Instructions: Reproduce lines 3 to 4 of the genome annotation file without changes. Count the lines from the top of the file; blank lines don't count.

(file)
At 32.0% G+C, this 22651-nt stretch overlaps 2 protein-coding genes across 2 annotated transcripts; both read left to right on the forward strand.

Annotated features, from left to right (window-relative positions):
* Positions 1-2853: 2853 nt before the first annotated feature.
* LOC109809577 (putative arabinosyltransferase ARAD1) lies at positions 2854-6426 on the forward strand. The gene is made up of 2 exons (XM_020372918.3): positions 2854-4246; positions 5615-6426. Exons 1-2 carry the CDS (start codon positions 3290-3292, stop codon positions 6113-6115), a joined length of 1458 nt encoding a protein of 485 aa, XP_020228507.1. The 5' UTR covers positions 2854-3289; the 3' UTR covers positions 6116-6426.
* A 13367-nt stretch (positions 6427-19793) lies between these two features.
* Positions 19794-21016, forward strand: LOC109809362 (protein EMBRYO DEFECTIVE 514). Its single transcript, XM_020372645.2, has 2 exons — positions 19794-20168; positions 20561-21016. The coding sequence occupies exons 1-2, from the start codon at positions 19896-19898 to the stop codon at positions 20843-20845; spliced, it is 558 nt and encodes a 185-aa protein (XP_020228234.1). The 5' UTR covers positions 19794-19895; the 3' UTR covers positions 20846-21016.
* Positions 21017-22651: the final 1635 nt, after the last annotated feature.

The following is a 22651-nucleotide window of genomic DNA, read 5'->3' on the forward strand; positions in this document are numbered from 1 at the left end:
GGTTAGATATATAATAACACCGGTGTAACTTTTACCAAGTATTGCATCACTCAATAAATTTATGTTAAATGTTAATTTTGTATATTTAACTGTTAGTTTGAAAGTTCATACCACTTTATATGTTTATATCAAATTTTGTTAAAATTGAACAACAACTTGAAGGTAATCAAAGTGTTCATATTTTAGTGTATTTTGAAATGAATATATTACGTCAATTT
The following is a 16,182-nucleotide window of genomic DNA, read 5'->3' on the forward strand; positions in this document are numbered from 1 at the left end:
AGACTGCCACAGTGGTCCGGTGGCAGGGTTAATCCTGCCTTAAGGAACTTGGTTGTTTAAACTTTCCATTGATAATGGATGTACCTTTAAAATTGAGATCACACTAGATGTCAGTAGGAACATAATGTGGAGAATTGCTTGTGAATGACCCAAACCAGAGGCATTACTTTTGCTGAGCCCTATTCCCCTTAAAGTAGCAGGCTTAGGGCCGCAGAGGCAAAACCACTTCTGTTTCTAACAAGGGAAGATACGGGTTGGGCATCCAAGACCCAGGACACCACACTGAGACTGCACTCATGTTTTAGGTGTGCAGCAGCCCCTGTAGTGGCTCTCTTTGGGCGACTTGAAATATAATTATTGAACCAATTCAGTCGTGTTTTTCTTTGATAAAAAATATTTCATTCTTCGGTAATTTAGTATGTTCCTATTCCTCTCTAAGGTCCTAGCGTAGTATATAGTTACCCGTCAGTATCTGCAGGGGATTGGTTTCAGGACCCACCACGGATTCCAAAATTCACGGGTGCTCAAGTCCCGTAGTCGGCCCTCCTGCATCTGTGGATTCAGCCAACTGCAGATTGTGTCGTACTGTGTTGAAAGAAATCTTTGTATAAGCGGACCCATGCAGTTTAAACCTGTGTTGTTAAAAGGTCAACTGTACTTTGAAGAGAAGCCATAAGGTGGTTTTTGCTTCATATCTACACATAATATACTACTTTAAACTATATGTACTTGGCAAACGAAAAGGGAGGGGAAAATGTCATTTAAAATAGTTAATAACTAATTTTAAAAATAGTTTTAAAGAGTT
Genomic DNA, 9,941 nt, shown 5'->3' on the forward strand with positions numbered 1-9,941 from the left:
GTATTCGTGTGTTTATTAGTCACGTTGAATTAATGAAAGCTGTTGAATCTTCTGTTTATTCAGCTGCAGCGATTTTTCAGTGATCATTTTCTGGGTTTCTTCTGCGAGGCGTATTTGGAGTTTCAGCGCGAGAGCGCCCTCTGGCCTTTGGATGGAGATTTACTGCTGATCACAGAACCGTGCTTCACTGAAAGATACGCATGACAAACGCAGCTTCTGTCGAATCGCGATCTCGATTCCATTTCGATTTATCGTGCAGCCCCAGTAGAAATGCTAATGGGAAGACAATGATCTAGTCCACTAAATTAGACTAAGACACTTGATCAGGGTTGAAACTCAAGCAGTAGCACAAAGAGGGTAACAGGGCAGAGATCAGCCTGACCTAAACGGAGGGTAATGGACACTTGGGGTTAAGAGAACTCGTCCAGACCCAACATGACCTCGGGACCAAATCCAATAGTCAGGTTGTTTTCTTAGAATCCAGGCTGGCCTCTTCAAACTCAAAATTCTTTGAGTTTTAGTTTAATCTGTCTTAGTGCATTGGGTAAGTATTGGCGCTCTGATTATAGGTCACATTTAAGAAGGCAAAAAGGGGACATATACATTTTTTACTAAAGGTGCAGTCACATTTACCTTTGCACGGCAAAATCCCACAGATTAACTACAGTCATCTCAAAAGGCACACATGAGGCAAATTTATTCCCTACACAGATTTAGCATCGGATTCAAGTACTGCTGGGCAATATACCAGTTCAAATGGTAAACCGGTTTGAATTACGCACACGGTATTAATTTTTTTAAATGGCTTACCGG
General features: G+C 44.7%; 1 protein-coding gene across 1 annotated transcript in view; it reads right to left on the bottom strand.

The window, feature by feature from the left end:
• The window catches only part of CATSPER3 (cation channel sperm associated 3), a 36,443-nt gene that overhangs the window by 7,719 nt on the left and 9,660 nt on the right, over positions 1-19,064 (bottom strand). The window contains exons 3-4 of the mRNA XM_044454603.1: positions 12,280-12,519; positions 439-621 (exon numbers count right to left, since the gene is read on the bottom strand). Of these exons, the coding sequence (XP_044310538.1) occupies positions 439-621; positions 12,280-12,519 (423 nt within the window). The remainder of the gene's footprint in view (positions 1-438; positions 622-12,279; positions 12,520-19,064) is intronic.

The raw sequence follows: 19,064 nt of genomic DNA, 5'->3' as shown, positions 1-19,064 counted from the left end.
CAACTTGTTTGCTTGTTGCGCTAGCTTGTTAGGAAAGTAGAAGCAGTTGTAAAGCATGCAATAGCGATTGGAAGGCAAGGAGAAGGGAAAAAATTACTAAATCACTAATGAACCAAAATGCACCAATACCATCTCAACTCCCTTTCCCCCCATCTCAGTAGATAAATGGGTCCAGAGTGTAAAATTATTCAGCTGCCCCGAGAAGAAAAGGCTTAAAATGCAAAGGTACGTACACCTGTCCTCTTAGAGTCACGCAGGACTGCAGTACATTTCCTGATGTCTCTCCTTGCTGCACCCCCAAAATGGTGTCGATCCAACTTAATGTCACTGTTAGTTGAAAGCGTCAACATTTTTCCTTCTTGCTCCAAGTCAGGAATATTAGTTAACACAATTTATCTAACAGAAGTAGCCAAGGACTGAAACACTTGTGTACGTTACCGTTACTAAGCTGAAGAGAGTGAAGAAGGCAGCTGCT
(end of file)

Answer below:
* Positions 1-2853: 2853 nt before the first annotated feature.
* LOC109809577 (putative arabinosyltransferase ARAD1) lies at positions 2854-6426 on the forward strand. The gene is made up of 2 exons (XM_020372918.3): positions 2854-4246; positions 5615-6426. Exons 1-2 carry the CDS (start codon positions 3290-3292, stop codon positions 6113-6115), a joined length of 1458 nt encoding a protein of 485 aa, XP_020228507.1. The 5' UTR covers positions 2854-3289; the 3' UTR covers positions 6116-6426.